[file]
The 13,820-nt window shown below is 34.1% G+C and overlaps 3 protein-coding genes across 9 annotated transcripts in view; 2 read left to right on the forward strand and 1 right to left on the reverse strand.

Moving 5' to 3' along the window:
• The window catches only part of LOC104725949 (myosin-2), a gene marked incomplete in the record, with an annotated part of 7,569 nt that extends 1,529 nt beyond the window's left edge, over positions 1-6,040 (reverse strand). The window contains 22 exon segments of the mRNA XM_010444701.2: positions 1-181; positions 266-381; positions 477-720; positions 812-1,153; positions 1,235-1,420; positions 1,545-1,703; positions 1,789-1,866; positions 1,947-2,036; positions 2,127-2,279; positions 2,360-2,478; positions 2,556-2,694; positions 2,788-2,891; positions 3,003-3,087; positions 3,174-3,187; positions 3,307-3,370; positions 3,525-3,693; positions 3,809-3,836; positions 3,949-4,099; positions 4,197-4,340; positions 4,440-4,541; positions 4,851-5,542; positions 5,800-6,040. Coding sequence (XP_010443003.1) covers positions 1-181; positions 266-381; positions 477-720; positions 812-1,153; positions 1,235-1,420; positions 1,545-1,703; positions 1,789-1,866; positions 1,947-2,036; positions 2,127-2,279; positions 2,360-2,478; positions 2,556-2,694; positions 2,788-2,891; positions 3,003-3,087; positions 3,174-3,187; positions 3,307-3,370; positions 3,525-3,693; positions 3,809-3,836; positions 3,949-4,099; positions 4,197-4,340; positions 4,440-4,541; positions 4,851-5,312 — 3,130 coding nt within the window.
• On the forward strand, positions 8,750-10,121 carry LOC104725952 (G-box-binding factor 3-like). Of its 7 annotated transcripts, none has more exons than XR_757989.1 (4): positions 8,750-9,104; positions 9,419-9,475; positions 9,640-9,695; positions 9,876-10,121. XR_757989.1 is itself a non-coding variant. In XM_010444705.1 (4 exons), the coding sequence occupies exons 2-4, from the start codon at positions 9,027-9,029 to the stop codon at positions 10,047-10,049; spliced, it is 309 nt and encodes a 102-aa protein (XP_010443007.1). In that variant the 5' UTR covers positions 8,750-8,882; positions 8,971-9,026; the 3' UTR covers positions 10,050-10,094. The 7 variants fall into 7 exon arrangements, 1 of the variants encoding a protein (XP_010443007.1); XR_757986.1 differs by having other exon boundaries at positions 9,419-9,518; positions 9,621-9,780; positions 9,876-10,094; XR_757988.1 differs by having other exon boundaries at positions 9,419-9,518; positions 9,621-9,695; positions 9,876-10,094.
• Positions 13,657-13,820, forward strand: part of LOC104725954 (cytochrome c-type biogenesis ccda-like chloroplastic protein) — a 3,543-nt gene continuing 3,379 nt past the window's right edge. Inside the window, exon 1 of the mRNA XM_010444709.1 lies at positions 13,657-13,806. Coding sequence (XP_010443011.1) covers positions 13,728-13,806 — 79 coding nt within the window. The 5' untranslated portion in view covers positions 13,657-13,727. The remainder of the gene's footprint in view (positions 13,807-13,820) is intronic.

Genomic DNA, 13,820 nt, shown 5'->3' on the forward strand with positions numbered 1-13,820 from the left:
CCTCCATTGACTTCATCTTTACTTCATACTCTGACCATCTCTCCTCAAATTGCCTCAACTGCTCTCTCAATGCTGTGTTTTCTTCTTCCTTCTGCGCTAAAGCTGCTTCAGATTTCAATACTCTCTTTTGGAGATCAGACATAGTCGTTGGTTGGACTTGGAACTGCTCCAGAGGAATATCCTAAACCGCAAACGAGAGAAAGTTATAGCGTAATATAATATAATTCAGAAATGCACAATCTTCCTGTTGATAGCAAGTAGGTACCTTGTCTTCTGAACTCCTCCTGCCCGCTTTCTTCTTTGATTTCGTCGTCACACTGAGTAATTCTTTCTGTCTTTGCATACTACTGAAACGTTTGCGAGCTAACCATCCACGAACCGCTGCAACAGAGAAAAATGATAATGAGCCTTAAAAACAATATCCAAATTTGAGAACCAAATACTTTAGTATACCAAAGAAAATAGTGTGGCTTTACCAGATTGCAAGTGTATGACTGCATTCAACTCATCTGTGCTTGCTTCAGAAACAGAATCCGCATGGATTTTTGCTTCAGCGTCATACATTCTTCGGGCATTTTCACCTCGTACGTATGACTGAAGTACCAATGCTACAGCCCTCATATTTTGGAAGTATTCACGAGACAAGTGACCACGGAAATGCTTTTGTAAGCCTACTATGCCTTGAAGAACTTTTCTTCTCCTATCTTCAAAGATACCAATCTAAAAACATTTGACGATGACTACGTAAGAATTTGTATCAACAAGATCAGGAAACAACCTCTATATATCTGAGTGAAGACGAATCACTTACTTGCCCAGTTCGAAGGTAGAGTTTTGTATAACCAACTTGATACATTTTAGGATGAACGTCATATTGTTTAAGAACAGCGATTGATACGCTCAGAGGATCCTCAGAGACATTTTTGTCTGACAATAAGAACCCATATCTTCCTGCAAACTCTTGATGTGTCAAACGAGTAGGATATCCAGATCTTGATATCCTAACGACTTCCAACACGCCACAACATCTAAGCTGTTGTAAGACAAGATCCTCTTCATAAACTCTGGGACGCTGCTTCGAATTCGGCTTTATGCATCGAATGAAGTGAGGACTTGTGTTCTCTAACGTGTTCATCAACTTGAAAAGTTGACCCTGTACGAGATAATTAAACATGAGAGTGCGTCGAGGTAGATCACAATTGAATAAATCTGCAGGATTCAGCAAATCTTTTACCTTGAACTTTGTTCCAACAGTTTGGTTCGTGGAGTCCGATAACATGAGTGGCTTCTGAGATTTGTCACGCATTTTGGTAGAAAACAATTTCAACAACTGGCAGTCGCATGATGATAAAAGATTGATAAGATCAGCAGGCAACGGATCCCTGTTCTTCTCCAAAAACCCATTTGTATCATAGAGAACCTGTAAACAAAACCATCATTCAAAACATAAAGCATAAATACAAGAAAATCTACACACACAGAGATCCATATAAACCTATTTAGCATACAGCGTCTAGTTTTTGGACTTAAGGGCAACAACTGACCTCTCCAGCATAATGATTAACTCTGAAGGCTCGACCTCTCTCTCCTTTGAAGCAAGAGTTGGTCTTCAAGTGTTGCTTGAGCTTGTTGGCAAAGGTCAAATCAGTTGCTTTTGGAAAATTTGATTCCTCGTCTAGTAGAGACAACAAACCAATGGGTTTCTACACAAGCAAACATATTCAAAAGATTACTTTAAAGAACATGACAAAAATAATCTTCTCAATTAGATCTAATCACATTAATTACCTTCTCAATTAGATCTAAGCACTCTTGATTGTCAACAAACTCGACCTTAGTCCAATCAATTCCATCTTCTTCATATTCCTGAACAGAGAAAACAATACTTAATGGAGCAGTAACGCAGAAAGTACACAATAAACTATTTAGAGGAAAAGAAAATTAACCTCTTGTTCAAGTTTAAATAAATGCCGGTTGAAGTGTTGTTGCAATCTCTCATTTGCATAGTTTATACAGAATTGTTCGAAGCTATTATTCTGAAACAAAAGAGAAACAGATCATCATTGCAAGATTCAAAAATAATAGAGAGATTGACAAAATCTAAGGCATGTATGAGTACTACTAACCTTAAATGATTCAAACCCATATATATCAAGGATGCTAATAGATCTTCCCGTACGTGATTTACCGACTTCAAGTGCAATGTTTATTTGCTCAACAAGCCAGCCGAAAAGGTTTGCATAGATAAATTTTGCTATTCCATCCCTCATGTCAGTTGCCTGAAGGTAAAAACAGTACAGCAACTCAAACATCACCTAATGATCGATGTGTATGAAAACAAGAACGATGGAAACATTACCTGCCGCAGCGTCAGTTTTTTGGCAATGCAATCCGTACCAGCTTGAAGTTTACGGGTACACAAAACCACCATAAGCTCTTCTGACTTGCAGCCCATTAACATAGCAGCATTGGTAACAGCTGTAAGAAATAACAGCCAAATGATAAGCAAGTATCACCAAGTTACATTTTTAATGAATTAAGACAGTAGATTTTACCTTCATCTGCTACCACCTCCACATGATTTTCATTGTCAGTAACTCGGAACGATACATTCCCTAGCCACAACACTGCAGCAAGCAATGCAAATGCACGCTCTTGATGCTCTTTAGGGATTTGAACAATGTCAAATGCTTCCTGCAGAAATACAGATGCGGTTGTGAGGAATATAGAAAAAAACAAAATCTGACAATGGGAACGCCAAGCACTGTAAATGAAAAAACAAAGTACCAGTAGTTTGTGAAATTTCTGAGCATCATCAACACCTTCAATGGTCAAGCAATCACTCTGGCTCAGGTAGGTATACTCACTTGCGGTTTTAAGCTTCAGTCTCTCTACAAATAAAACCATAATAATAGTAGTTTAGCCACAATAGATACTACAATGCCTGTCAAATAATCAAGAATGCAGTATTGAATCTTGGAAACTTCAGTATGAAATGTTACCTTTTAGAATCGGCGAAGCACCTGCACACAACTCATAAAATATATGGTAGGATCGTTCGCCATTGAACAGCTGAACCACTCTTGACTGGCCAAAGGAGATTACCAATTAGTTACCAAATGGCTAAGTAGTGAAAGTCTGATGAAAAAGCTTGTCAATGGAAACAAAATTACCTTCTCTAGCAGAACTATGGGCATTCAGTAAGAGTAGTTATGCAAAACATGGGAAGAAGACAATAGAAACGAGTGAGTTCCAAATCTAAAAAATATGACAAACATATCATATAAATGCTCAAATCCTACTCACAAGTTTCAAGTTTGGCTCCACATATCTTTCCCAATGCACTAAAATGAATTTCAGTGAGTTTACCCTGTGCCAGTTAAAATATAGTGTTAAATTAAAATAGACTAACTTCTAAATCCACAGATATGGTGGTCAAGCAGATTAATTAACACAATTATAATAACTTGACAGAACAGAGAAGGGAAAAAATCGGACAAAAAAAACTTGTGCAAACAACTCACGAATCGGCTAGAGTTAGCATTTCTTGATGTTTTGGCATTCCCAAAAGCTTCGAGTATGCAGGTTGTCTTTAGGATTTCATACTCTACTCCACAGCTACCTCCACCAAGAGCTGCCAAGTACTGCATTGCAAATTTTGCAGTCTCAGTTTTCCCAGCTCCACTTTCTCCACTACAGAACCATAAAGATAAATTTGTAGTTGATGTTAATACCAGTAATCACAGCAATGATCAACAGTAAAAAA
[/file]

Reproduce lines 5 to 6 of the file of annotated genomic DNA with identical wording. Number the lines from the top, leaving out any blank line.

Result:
• Positions 13,657-13,820, forward strand: part of LOC104725954 (cytochrome c-type biogenesis ccda-like chloroplastic protein) — a 3,543-nt gene continuing 3,379 nt past the window's right edge. Inside the window, exon 1 of the mRNA XM_010444709.1 lies at positions 13,657-13,806. Coding sequence (XP_010443011.1) covers positions 13,728-13,806 — 79 coding nt within the window. The 5' untranslated portion in view covers positions 13,657-13,727. The remainder of the gene's footprint in view (positions 13,807-13,820) is intronic.

Genomic DNA, 13,820 nt, shown 5'->3' on the forward strand with positions numbered 1-13,820 from the left: